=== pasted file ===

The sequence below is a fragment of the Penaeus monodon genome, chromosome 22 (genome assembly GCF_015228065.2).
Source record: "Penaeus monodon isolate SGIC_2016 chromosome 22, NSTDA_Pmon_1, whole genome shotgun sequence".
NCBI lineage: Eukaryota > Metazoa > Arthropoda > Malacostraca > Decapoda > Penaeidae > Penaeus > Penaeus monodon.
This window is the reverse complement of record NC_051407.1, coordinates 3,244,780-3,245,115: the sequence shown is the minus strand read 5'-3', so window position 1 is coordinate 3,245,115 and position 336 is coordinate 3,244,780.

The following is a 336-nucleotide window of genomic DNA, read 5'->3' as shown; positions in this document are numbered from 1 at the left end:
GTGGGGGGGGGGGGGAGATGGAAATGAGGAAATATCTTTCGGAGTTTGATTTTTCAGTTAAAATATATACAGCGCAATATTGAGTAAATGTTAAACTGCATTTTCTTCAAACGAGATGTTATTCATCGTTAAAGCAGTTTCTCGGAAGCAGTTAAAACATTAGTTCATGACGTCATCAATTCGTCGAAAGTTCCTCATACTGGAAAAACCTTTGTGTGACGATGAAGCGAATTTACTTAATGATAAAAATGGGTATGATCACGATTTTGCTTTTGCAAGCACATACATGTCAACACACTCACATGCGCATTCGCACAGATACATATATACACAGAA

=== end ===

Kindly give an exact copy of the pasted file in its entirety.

The sequence below is a fragment of the Penaeus monodon genome, chromosome 22 (genome assembly GCF_015228065.2).
Source record: "Penaeus monodon isolate SGIC_2016 chromosome 22, NSTDA_Pmon_1, whole genome shotgun sequence".
NCBI lineage: Eukaryota > Metazoa > Arthropoda > Malacostraca > Decapoda > Penaeidae > Penaeus > Penaeus monodon.
This window is the reverse complement of record NC_051407.1, coordinates 3,244,780-3,245,115: the sequence shown is the minus strand read 5'-3', so window position 1 is coordinate 3,245,115 and position 336 is coordinate 3,244,780.

The following is a 336-nucleotide window of genomic DNA, read 5'->3' as shown; positions in this document are numbered from 1 at the left end:
GTGGGGGGGGGGGGGAGATGGAAATGAGGAAATATCTTTCGGAGTTTGATTTTTCAGTTAAAATATATACAGCGCAATATTGAGTAAATGTTAAACTGCATTTTCTTCAAACGAGATGTTATTCATCGTTAAAGCAGTTTCTCGGAAGCAGTTAAAACATTAGTTCATGACGTCATCAATTCGTCGAAAGTTCCTCATACTGGAAAAACCTTTGTGTGACGATGAAGCGAATTTACTTAATGATAAAAATGGGTATGATCACGATTTTGCTTTTGCAAGCACATACATGTCAACACACTCACATGCGCATTCGCACAGATACATATATACACAGAA